This detailed, engaging, and thoroughly researched biography is the most recent work on the English Pre-Raphaelite artist Edward Burne-Jones. Versed in the artistic culture of Victorian England, respected biographer MacCarthy (William Morris: A Life for Our Time) covers Burne-Jones's life from his early days in Oxford to his ascent as a respected artist. She explores his relationships with contemporaries such as fellow Pre-Raphaelite Dante Gabriel Rossetti and especially Arts and Crafts designer William Morris—Burne-Jones collaborated with Morris's interior design firm, Morris & Company, on numerous stained glass windows, tapestries, and illustrations for books (also published by Morris's Kelmscott Press). This work examines Burne-Jones's personal correspondence with these artists as well as with the women in his life: e.g., his wife, Georgie MacDonald; his mistress, the exotic Mary Zambaco; and other love interests, models, and inspirations for paintings and other artwork. VERDICT A highly recommended biography for anyone interested in the art and culture of Victorian England.—Sandra Rothenberg, Framingham State Univ. Lib., MA
MacCarthy's The Last Pre-Raphaelite is one of those books one can happily live in for a week…
The Washington Post
Read an Excerpt
Chapter 13: The Grange, Two
Burne-Jones returned from Italy with a surge of energy. His own optimistic record of the designs and paintings on which he was working in 1872 is now in the Burne-Jones papers at the Fitzwilliam Museum in Cambridge. There are thirty-four projects on the list and they include ideas and early versions of many of the paintings that are now considered quintessential Burne-Jones. The Sleeping Beauty series; The Days of Creation; The Beguiling of Merlin; The Golden Stairs; an enlarged oil version of Le Chant d’Amour for William Graham. These were all conceived in what seems an unstoppable outpouring of ideas. This work-in-progress list gives us a fascinating insight into his way of working. He liked to have a multitude of projects, in varying stages of completion, on the go at once. ‘I have sixty pictures, oil and water, in my studio and every day I would gladly begin a new one,’ he wrote exultantly soon after he was home. He moved easily from pencil drawing to oil and watercolour painting, shifted almost without thinking from one scale to another. He was concentrating on the niggling detail of a little triptych of Pyramus and Thisbe painted in watercolour on vellum. At the same time he had started on the first of his large-scale decorative cycles, returning to the story of ‘Cupid and Psyche’ for the dining room of the Howards’ new house, 1 Palace Green. Burne-Jones was the master of the uncompleted project and many of these works took years and years to finish, often going through numerous versions. The Golden Stairs, for instance, was not finally completed until 1880. The Troy Triptych, the pictorial epic of the Trojan Wars which had started life at Red House and to which Burne-Jones now returned with a new vigour, even producing a large quasi-Renaissance three-dimensional model, never saw the light of day. William Morris gave up waiting for Burne-Jones’s contribution to his new long poem Love is Enough, though ‘Many designs’ for it are listed in the records. Love is Enough was published in 1872 without Burne-Jones’s illustration.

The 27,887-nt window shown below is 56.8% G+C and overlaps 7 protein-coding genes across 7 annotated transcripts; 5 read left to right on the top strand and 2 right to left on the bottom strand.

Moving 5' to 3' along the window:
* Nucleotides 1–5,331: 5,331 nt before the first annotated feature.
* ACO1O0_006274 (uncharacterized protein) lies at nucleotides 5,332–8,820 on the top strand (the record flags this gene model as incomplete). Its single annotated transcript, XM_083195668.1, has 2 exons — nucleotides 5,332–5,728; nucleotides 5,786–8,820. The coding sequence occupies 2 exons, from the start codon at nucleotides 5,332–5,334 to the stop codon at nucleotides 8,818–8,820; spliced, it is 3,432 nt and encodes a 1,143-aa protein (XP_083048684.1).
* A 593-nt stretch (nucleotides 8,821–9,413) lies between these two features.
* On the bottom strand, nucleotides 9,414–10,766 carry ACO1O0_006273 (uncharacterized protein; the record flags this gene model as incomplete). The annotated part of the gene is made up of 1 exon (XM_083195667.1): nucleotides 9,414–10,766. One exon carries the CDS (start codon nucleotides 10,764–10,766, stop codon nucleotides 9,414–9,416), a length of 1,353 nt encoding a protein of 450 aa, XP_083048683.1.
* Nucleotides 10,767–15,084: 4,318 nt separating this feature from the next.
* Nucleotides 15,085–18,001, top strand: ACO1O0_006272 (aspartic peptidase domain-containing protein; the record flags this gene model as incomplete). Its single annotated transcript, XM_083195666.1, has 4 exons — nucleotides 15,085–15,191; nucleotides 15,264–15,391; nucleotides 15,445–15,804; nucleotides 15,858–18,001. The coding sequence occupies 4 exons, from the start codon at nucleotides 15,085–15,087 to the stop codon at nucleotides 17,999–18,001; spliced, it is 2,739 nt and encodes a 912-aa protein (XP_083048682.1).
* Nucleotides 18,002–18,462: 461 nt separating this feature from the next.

This was not, of course, the way to make a living as an artist and although Burne-Jones by this time had opened his first bank account, introduced by William Morris to his own bank, Praed’s of Fleet Street, he found it convenient to ignore financial realities. He told Fairfax Murray on his return from Italy, ‘all my affairs are in their accustomed muddle’. It was to be many years before the family became financially secure.